So would you advise municipalities to wait? Those municipal-based Wi-Fi areas will exist just like there's always public transportation. Public transportation services a critical need. But there's also a big demand for privately owned automobiles. I don't think Ford considers public buses a competitor. It'll be the same in our case.

What about pricing? Broadband prices have come down. We'll have the ability, given our less expensive per-megabyte network costs, to offer value pricing aimed at the mass market. Specific pricing strategies haven't been determined yet, but we're going after the mass market.

Is that to imply that EV-DO isn't priced for the mass market? I think you'll see such a number of devices and device categories [with built-in WiMax support] that it'll be a much larger number of devices than EV-DO. Plus, we'll pursue a strategy of multiple devices per account that will be attractive. Imagine your laptop, your personal video player, all these devices, all being accessible from a single account with a single device portal. It'll be very easy and very user-friendly.

Sprint has pursued a strategy of working with cable carriers. What type of bundling can we expect after the WiMax network is rolled out? We see a lot of services and applications that will exponentially increase in our ability to bundle services together.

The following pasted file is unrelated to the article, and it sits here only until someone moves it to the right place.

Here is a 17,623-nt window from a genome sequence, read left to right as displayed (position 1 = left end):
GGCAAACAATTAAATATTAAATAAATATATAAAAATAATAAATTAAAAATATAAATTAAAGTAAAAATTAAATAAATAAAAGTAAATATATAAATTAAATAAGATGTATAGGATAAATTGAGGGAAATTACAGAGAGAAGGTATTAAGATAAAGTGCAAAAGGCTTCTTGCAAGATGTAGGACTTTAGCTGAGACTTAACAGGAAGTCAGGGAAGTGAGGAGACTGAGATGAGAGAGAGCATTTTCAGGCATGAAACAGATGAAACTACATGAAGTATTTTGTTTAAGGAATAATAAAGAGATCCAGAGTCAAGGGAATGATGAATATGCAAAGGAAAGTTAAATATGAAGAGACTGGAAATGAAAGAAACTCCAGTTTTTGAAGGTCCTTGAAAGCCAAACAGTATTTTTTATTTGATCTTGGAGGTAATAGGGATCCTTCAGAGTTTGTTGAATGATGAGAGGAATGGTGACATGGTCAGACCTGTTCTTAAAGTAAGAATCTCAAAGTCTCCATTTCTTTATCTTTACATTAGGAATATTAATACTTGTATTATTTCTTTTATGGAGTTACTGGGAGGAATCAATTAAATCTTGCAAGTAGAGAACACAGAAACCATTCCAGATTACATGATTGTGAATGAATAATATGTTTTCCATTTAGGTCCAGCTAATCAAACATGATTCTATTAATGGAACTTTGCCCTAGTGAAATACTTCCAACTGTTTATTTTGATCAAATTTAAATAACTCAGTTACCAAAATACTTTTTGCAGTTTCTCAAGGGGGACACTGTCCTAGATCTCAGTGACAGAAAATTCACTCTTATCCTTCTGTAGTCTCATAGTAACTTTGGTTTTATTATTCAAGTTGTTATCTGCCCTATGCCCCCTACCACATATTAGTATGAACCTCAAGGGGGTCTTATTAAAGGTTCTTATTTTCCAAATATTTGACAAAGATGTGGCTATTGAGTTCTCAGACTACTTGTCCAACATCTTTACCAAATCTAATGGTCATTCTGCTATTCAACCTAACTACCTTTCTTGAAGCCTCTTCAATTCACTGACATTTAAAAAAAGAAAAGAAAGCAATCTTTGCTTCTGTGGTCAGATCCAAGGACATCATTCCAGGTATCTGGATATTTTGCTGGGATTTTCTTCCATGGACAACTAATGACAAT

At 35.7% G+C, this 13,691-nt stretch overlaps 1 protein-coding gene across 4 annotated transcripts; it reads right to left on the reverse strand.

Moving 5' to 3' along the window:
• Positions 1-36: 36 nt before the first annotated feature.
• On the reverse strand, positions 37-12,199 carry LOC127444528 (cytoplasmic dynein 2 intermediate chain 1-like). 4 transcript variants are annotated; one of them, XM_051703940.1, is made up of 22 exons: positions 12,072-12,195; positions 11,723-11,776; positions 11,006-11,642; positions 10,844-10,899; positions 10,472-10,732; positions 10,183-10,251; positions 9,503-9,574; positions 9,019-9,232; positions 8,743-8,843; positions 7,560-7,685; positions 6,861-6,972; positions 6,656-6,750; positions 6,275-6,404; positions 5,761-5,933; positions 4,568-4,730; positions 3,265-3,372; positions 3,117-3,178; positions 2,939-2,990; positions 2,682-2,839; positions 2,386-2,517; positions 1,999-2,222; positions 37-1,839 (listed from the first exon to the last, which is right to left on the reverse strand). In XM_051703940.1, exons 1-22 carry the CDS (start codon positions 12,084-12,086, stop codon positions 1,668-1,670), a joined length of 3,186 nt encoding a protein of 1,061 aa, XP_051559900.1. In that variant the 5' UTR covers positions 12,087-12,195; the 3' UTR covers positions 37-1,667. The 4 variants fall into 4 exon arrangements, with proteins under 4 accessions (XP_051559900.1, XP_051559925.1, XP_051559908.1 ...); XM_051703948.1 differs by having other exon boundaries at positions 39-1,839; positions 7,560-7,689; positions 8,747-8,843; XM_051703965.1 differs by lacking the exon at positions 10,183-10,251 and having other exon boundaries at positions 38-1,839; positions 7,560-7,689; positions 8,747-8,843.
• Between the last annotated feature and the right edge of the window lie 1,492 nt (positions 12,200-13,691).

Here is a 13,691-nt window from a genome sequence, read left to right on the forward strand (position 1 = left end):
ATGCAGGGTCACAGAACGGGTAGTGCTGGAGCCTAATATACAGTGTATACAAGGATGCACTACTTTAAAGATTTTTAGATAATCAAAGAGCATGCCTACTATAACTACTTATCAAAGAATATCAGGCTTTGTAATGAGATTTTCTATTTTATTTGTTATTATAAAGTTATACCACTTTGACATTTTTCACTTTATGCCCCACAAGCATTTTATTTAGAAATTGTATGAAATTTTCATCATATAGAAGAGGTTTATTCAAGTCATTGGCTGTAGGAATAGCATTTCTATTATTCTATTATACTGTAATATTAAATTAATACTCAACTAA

Will it be possible that a user could, with one bill, get connectivity wherever they are? Absolutely. Depending on the device and where you are, you may not even know which technology you're using. It's all there, and the devices just work. You don't have to worry about being in a hot spot or whatever. It goes beyond the ease and simplicity of just one bill.

Since Sprint will be the only carrier, at least initially, with a large-scale mobile WiMax network, do you think device carriers will spend the time and money to embed WiMax into their devices? We think there'll be a big demand for these devices. If the device companies share the vision we're promoting, we think they'll do it. The chip cost will be low. It's true there will be engineering and one-time design costs. But the ecosystem allows the device manufacturers a pretty low barrier to entry.